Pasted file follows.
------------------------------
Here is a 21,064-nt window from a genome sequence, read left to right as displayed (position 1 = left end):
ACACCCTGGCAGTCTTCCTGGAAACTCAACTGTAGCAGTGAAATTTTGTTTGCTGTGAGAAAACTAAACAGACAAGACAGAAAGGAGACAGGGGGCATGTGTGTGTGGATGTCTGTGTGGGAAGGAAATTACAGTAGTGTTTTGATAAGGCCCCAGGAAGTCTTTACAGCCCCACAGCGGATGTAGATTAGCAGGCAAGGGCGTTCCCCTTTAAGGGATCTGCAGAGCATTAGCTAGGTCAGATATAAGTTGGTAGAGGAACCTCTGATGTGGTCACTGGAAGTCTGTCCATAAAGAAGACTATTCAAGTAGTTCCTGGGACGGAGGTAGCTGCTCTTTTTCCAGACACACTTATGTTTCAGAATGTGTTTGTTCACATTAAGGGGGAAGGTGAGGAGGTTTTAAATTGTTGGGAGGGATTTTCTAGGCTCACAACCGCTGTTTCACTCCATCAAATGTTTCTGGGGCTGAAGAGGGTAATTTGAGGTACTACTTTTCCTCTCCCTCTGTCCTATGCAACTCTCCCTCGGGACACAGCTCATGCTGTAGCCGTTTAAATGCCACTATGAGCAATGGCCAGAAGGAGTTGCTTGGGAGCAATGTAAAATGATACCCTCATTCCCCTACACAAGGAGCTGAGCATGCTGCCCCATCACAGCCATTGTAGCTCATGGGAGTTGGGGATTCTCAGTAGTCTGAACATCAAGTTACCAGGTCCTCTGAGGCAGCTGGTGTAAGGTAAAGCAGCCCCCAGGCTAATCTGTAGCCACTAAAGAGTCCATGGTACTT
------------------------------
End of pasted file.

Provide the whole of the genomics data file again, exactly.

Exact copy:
Here is a 21,064-nt window from a genome sequence, read left to right as displayed (position 1 = left end):
ACACCCTGGCAGTCTTCCTGGAAACTCAACTGTAGCAGTGAAATTTTGTTTGCTGTGAGAAAACTAAACAGACAAGACAGAAAGGAGACAGGGGGCATGTGTGTGTGGATGTCTGTGTGGGAAGGAAATTACAGTAGTGTTTTGATAAGGCCCCAGGAAGTCTTTACAGCCCCACAGCGGATGTAGATTAGCAGGCAAGGGCGTTCCCCTTTAAGGGATCTGCAGAGCATTAGCTAGGTCAGATATAAGTTGGTAGAGGAACCTCTGATGTGGTCACTGGAAGTCTGTCCATAAAGAAGACTATTCAAGTAGTTCCTGGGACGGAGGTAGCTGCTCTTTTTCCAGACACACTTATGTTTCAGAATGTGTTTGTTCACATTAAGGGGGAAGGTGAGGAGGTTTTAAATTGTTGGGAGGGATTTTCTAGGCTCACAACCGCTGTTTCACTCCATCAAATGTTTCTGGGGCTGAAGAGGGTAATTTGAGGTACTACTTTTCCTCTCCCTCTGTCCTATGCAACTCTCCCTCGGGACACAGCTCATGCTGTAGCCGTTTAAATGCCACTATGAGCAATGGCCAGAAGGAGTTGCTTGGGAGCAATGTAAAATGATACCCTCATTCCCCTACACAAGGAGCTGAGCATGCTGCCCCATCACAGCCATTGTAGCTCATGGGAGTTGGGGATTCTCAGTAGTCTGAACATCAAGTTACCAGGTCCTCTGAGGCAGCTGGTGTAAGGTAAAGCAGCCCCCAGGCTAATCTGTAGCCACTAAAGAGTCCATGGTACTT